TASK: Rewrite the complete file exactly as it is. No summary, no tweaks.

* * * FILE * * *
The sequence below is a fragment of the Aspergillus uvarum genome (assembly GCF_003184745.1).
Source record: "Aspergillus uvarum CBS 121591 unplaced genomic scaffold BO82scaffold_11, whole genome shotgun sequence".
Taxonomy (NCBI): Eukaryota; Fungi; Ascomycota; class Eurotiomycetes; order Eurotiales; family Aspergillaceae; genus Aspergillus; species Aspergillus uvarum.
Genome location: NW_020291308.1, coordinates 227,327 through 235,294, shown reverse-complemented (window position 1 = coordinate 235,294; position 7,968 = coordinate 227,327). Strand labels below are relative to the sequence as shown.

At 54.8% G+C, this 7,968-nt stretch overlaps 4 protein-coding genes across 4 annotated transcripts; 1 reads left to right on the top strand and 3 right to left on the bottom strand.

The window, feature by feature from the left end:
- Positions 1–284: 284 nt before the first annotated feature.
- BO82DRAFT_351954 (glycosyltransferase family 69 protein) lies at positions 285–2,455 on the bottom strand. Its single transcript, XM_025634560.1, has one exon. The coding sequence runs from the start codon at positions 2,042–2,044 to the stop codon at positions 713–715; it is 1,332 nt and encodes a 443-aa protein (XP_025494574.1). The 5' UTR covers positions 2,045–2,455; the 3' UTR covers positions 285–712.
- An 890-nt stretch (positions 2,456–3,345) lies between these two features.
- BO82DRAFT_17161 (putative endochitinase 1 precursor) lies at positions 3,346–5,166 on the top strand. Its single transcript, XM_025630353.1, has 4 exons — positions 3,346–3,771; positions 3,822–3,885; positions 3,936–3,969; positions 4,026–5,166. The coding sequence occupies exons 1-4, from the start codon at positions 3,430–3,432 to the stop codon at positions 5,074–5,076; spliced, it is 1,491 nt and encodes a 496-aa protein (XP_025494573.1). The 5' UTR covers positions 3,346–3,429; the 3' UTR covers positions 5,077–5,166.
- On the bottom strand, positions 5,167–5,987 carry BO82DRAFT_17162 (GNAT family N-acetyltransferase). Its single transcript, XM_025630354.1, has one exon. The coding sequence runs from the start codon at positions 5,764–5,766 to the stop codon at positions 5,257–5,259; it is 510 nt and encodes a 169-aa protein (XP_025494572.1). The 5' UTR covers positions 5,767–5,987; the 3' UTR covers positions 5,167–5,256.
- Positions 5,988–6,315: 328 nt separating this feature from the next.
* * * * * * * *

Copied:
The sequence below is a fragment of the Aspergillus uvarum genome (assembly GCF_003184745.1).
Source record: "Aspergillus uvarum CBS 121591 unplaced genomic scaffold BO82scaffold_11, whole genome shotgun sequence".
Taxonomy (NCBI): Eukaryota; Fungi; Ascomycota; class Eurotiomycetes; order Eurotiales; family Aspergillaceae; genus Aspergillus; species Aspergillus uvarum.
Genome location: NW_020291308.1, coordinates 227,327 through 235,294, shown reverse-complemented (window position 1 = coordinate 235,294; position 7,968 = coordinate 227,327). Strand labels below are relative to the sequence as shown.

At 54.8% G+C, this 7,968-nt stretch overlaps 4 protein-coding genes across 4 annotated transcripts; 1 reads left to right on the top strand and 3 right to left on the bottom strand.

The window, feature by feature from the left end:
- Positions 1–284: 284 nt before the first annotated feature.
- BO82DRAFT_351954 (glycosyltransferase family 69 protein) lies at positions 285–2,455 on the bottom strand. Its single transcript, XM_025634560.1, has one exon. The coding sequence runs from the start codon at positions 2,042–2,044 to the stop codon at positions 713–715; it is 1,332 nt and encodes a 443-aa protein (XP_025494574.1). The 5' UTR covers positions 2,045–2,455; the 3' UTR covers positions 285–712.
- An 890-nt stretch (positions 2,456–3,345) lies between these two features.
- BO82DRAFT_17161 (putative endochitinase 1 precursor) lies at positions 3,346–5,166 on the top strand. Its single transcript, XM_025630353.1, has 4 exons — positions 3,346–3,771; positions 3,822–3,885; positions 3,936–3,969; positions 4,026–5,166. The coding sequence occupies exons 1-4, from the start codon at positions 3,430–3,432 to the stop codon at positions 5,074–5,076; spliced, it is 1,491 nt and encodes a 496-aa protein (XP_025494573.1). The 5' UTR covers positions 3,346–3,429; the 3' UTR covers positions 5,077–5,166.
- On the bottom strand, positions 5,167–5,987 carry BO82DRAFT_17162 (GNAT family N-acetyltransferase). Its single transcript, XM_025630354.1, has one exon. The coding sequence runs from the start codon at positions 5,764–5,766 to the stop codon at positions 5,257–5,259; it is 510 nt and encodes a 169-aa protein (XP_025494572.1). The 5' UTR covers positions 5,767–5,987; the 3' UTR covers positions 5,167–5,256.
- Positions 5,988–6,315: 328 nt separating this feature from the next.